On one particular website you can read about break-ins to Holme Bank Chert Mine near Bakewell. You can gain legit access to that with a walk of about 20 metres to the office building and ask there. Sometimes it's trespassing for trespassing's sake, getting their kicks if you will.
However I doubt that is what is happening in Wales currently with some gates repeatedly being tampered with.

Offline blackholesun

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Re: Conservation and consequences of CRoW access applied to caving.
« Reply #156 on: April 18, 2013, 01:46:48 pm »
I didn't think that's what Space Kadet was proposing. I think that he was saying that they may have done it for the fun of breaking the lock, not for the fun of getting inside.

I'm aware of Urbex and have known some of its practitioners. Though I'm not expert, I think that one of its common themes, possibly its only ethic, is that no damage is done. I believe that breaking in with power tools is viewed as cheating, lacking in skill, and risks drawing negative attention to the sport. Obviously not everyone who breaks into things for fun goes along with this.

Back to the topic of the thread, the above 3 posts suggest to me that if we allow access to a cave in a way that doesn't require a key, then the problem of people trying to break in for fun to that cave would disappear.


Offline bograt

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Re: Conservation and consequences of CRoW access applied to caving.
« Reply #157 on: April 18, 2013, 01:56:39 pm »
if we allow access to a cave in a way that doesn't require a key, then the problem of people trying to break in for fun to that cave would disappear.

With you on that one Blackhole, all it takes is advising folks to take along another spanner, if the bolts are fitted properly it would also offer more of a challenge to a cordless angle grinder.
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Offline Space Kadet

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Re: Conservation and consequences of CRoW access applied to caving.
« Reply #158 on: April 18, 2013, 07:46:56 pm »
I didn't mean there should be open access to all caves, quite the opposite.  I meant there are idiots out there who don't gave a dam and caves need protecting from these people.

The trouble is the harder you make it to break into a cave the more of a challege you make it for these morons.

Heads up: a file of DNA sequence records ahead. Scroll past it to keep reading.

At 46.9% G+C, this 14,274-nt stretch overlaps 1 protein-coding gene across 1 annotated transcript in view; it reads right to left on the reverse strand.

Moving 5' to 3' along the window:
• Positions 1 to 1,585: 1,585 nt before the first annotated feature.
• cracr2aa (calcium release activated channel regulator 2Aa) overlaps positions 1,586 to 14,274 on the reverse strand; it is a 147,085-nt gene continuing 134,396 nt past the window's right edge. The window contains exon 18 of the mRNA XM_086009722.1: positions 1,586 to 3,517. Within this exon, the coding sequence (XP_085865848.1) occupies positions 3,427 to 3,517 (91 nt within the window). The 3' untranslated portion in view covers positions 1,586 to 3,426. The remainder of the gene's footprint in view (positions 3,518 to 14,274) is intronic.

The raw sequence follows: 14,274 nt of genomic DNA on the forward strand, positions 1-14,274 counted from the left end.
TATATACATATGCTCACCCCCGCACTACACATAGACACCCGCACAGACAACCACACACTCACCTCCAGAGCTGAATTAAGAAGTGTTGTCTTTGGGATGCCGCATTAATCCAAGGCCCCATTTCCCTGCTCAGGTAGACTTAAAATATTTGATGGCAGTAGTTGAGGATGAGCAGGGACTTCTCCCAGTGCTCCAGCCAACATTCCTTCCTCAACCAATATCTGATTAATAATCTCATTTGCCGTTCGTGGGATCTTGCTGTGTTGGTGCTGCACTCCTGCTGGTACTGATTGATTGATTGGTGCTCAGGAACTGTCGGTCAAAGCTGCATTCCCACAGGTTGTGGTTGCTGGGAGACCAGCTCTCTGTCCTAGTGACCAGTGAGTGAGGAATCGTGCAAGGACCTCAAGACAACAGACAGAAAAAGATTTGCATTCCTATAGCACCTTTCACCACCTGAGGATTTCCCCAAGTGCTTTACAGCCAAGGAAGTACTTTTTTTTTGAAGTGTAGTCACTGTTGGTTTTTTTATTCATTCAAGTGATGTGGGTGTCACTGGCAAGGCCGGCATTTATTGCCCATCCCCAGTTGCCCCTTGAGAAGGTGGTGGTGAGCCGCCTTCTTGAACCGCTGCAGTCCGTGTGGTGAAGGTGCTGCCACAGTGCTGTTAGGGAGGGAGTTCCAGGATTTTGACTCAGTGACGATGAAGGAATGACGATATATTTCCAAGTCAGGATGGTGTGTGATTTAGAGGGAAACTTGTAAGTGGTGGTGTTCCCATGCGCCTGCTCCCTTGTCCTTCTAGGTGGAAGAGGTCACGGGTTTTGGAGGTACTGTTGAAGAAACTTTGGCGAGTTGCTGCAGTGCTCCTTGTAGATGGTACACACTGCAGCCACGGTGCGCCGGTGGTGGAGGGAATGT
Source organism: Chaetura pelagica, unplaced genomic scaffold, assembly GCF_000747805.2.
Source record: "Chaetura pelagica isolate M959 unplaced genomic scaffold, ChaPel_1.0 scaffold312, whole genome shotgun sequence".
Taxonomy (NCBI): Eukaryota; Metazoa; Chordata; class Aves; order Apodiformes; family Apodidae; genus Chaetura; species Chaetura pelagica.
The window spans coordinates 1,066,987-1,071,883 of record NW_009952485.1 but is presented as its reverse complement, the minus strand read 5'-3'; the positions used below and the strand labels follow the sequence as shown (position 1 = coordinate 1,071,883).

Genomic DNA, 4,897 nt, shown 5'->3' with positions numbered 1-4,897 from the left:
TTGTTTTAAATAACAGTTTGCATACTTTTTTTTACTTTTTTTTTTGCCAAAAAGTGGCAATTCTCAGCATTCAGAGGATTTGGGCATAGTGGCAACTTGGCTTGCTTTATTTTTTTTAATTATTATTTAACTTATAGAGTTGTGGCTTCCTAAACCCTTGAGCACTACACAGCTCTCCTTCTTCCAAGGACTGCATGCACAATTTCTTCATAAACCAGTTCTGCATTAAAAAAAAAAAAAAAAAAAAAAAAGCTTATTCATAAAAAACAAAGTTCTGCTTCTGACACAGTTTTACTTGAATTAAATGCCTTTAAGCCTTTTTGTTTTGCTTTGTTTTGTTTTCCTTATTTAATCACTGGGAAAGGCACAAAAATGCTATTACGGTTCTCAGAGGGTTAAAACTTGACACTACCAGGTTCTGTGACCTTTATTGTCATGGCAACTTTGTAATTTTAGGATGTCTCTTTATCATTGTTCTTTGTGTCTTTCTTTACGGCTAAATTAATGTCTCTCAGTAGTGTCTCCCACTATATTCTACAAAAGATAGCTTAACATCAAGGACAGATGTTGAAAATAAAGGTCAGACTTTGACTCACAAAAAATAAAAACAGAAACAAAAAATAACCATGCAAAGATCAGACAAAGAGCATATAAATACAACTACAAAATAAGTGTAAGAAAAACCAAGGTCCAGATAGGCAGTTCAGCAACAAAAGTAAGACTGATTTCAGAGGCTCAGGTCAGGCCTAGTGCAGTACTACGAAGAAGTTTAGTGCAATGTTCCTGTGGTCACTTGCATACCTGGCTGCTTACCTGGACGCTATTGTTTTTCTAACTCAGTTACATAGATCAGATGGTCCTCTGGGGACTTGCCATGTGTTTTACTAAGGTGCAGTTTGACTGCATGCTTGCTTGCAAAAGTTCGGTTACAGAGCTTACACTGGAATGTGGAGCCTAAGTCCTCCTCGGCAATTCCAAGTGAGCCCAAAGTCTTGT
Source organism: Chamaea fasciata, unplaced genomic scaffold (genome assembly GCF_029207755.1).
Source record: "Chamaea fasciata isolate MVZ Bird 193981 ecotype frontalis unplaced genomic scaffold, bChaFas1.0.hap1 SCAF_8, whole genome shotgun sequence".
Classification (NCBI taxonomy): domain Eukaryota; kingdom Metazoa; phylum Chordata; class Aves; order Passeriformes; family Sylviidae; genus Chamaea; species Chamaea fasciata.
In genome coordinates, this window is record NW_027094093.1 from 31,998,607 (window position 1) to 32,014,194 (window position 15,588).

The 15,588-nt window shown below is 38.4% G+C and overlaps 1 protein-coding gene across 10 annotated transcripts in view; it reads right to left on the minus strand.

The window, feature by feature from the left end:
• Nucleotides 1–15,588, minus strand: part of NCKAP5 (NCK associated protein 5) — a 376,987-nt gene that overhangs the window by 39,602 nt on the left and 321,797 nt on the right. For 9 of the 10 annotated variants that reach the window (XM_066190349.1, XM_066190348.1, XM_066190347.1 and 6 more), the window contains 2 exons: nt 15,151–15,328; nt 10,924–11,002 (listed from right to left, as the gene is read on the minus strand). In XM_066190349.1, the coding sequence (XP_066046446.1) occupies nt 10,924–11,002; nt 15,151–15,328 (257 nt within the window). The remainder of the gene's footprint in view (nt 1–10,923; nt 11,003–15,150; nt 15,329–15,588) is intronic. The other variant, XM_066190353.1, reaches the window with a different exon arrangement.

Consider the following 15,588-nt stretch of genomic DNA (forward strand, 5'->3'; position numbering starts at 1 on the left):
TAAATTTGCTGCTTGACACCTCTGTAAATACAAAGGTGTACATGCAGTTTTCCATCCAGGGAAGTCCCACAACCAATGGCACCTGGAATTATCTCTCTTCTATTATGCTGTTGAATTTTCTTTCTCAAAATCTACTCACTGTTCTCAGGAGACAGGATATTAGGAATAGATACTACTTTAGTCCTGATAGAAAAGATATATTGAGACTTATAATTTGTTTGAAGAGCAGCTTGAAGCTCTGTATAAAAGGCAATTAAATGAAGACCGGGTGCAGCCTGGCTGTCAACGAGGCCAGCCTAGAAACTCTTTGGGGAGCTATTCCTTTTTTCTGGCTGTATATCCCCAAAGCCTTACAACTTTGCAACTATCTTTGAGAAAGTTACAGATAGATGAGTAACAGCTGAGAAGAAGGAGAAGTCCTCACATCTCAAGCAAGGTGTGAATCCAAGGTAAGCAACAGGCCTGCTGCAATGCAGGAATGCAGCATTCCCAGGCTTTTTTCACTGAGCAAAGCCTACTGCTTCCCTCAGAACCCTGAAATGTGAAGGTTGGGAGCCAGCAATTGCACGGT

I suggest getting hold of an old blast door from a warship and at fitting it to Aggy along with and internal lock, except someone would turn up with a thermic lance.

Where can you get hold of land mines??     


Offline robjones

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Re: Conservation and consequences of CRoW access applied to caving.
« Reply #159 on: April 18, 2013, 10:32:19 pm »
On one particular website you can read about break-ins to Holme Bank Chert Mine near Bakewell. You can gain legit access to that with a walk of about 20 metres to the office building and ask there. Sometimes it's trespassing for trespassing's sake, getting their kicks if you will.
However I doubt that is what is happening in Wales currently with some gates repeatedly being tampered with.

If you have access to a good collection of Descent, check out letters on p.37 in 62 and pp.36-7 in 64 wherein the (late?*) Bob Lewis set out why he enjoyed gaining access outwith normal channels. I do not condone his actions but find them intriguing as his letters provide insight into at least one variety of mindset that derives satisfaction from gaining access this way.

[* no reference to an obit in the Descent indices down to no.133 but I seem to recall reading one in Descent some years ago] 

Offline Jenny P

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Re: Conservation and consequences of CRoW access applied to caving.
« Reply #160 on: April 19, 2013, 03:29:18 pm »
Worth noting that in the 1970's DCA administered access to the Clayton Adit of Ecton Copper Mines and, because of the proximity of a caravan site with children, the owner insisted that there must be a locked gate on the adit.  The gate was put on and next to it a polite notice which explained that the mine was kept locked because of danger to children and the key was available, free of charge, from the following address ...